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Uptown in the News  

September 14, 2005
Condos could replace historic homes in Uptown
Neighbors,l preservationists, fight to save structures
By (Angela Caputo)

It's a battle being waged block by block, house by house throughout the city, preservationists say. And since the talk of historic demolition recently made it way to the doorsteps of some Uptown neighbors, they too say they are ready to put up a fight to stop it.

Developers are seeking zoning changes in the enclave of Sheridan Park to replace two historic homes with larger-scale condo developments.

A Victorian-style home at 4627 N. Beacon, which is coded orange- the second highest rating on the city's list of historic places, is among the two properties being eyed for redevelopment. Although the home built in 1892 is one of the oldest in the neighborhood, it doesn't have the landmark status needed to fend off demolition.

Another developer is also seeking a zoning change around the corner where an historic two-flat sits at 4722 N. Malden on a generous lot, which is characteristic of the neighborhood. A six unit condo project is being proposed for that site.

Like many of the stately homes in Sheridan Park that are on the Nation Register for their historic significance, both properties were downzoned from R-4 to R-3 in 2000 in a neighbor-initiated effort to preserve the scale and integrity of the community. Or so they thought.

Developer Chris Byrne bought the Beacon property under the understanding that it retained its R-4 status based on city maps where the downzoning was never changed.

Byrne paid more than $1 million for the property in May 2005, according to county records-well over the value of the home because of the promise to build big on the lot, he says.

Now he's asking neighbors to help him from losing his shirt in the deal that he says was based on a bureaucratic mix-up. In order to come out ahead financially, he needs a zoning change from R3 to R4 to build an eight-unit condo building with a brick and limestone facade..

The longtime owner of the Malden property is also blaming an administrative snafu in the down zoning process. When he recently went to sell to a team of developers, he found that he hadn't received a stay on the R-4 zoning that he says he petitioned for.

Despite their pleas for understanding, neighbors airing on the side of preservation told the property owners "tough luck" at a standing room only community forum Alderman Helen Shiller, D-46th, hosted Thursday, Sept. 8.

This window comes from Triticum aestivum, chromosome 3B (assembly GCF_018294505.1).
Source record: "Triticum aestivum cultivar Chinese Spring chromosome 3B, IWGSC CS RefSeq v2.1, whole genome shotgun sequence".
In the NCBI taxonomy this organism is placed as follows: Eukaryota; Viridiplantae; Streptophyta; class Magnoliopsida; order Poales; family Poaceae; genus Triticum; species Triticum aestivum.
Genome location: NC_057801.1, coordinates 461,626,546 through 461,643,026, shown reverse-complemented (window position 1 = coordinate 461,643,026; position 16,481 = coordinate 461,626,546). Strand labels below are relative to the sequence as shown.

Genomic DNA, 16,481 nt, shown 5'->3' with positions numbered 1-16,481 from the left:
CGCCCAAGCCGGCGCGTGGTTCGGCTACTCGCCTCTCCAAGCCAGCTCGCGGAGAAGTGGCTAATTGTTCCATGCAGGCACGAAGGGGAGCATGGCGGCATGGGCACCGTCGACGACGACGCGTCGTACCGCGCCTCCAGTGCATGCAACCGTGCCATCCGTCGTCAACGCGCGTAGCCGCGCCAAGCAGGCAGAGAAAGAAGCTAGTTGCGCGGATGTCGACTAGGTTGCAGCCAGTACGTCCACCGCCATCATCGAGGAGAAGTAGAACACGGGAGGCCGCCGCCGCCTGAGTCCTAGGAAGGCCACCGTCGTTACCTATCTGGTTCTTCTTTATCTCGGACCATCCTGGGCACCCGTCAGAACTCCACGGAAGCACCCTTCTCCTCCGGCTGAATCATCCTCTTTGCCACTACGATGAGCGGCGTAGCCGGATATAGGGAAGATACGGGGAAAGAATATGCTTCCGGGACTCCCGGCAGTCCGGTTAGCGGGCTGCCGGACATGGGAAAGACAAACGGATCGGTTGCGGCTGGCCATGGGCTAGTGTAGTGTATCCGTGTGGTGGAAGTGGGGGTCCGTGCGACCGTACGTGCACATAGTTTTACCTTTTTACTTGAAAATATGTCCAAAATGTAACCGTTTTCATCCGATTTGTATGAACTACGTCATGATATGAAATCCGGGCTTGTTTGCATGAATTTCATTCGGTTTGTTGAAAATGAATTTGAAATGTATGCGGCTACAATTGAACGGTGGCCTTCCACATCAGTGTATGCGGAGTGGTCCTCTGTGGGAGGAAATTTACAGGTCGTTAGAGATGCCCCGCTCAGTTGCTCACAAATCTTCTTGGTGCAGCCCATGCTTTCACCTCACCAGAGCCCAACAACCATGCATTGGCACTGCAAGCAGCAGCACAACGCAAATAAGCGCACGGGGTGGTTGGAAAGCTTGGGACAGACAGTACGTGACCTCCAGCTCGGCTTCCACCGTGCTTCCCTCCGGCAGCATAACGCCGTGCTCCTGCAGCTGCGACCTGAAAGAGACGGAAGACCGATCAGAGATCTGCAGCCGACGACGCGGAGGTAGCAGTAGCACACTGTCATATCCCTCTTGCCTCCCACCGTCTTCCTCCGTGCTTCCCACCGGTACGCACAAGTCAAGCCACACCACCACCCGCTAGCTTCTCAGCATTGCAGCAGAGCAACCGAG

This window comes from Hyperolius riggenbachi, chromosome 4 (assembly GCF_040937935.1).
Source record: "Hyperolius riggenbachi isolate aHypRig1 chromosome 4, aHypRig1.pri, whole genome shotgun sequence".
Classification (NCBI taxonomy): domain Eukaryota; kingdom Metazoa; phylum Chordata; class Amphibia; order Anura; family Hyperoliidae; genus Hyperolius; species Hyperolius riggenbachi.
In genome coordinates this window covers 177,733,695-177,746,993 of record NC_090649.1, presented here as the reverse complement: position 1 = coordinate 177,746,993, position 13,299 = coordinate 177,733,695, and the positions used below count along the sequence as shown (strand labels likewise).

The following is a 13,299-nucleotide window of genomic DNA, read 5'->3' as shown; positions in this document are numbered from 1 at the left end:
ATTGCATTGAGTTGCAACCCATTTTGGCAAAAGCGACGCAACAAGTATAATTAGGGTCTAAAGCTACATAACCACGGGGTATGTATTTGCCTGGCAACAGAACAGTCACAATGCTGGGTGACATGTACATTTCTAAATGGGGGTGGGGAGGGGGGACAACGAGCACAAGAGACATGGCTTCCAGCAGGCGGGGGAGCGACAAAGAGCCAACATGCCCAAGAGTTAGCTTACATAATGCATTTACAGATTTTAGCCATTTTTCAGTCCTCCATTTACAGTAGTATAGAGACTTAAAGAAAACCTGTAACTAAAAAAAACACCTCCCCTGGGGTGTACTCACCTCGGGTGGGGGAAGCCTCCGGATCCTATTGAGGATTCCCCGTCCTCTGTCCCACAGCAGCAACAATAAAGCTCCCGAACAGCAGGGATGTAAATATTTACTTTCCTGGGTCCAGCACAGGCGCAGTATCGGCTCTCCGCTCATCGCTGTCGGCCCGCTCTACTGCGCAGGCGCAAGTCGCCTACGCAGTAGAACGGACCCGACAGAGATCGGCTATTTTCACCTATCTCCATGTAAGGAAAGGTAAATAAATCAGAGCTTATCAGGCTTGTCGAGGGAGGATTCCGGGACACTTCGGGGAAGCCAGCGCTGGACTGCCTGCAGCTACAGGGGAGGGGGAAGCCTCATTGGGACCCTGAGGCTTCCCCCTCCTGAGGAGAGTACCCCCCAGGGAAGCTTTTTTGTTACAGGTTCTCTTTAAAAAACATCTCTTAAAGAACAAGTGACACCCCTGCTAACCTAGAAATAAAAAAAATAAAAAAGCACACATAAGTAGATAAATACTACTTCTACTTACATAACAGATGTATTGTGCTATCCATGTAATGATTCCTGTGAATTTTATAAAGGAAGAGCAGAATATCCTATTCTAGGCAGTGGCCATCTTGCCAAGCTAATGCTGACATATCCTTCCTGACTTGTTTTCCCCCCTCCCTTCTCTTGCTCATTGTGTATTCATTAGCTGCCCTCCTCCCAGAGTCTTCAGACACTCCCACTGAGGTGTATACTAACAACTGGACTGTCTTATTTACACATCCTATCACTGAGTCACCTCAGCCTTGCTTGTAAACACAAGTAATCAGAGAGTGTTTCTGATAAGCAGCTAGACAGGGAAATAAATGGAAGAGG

The meeting was scheduled to gauge public opinion on the proposed zoning changes. After the forum the fate of both requests remains up in the air.

In an attempt at resolution that everyone could live with, Shiller asked the owner of the Malden property, who has yet to put his two-flat on the open market, to try and sell under the current R-3 zoning. If after six weeks there are no bites, she said, the issue would come back before the community. "I think in the best option the building should be sold and retained, the alderman said.

As for the Beacon home, it's up to the developer to either garner support on the block or come up with a new plan, according to an aldermanic aide. As alderman, Shilller will have the final say. She's waiting, however, to get the pulse of neighbors living nearest to the property before making the call.

Preservationists say they are dismayed that the zoning changes are even being considered.

"There's an old saying in construction... measure twice, cut once," said Jonathan Fine of the non-profit group Preservation Chicago, who joined neighbors in saying that they shouldn't be punished for others' mistakes.

"Zoning should not be based on what's good for a developer. It should be based on the health of a community," he added.

Pointing to other glaring examples, Fine said, there is cause for concern that a couple of changes now would open the floodgates for zoning changes in the future. Stretches of Lincoln Park are virtually unrecognizable from a couple decades ago. There needs to be a comprehensive plan for Sheridan Park to avoid a similar fate, he said. A ground swell of support for retaining the historic Beacon Street house resulted in the recent collection of more than 300 signatures to save the home that neighbors say is a landmark in the community marked by curvy streets and wide yards.

Despite the support, the home could easily join the list of a dozen others among the 330 downzoned properties that have already been torn down and replace, according to John Holden, president of both the Uptown Historical Society and the Dover Street Block Club.

Under the current zoning, Byrne could replace the home with two single-family houses or a smaller-scale condo building.

Some see a sad irony that just as the neighborhood is celebrating its 20th anniversary of making the Nation Register of Historic places, the number of historic homes left to commemorate is dwindling.

But that hasn't dampened the enthusiasm of residents like Holden who said, "A historic neighborhood like ours is worth fighting for, worth preserving."

So, they say, they'll fight on.

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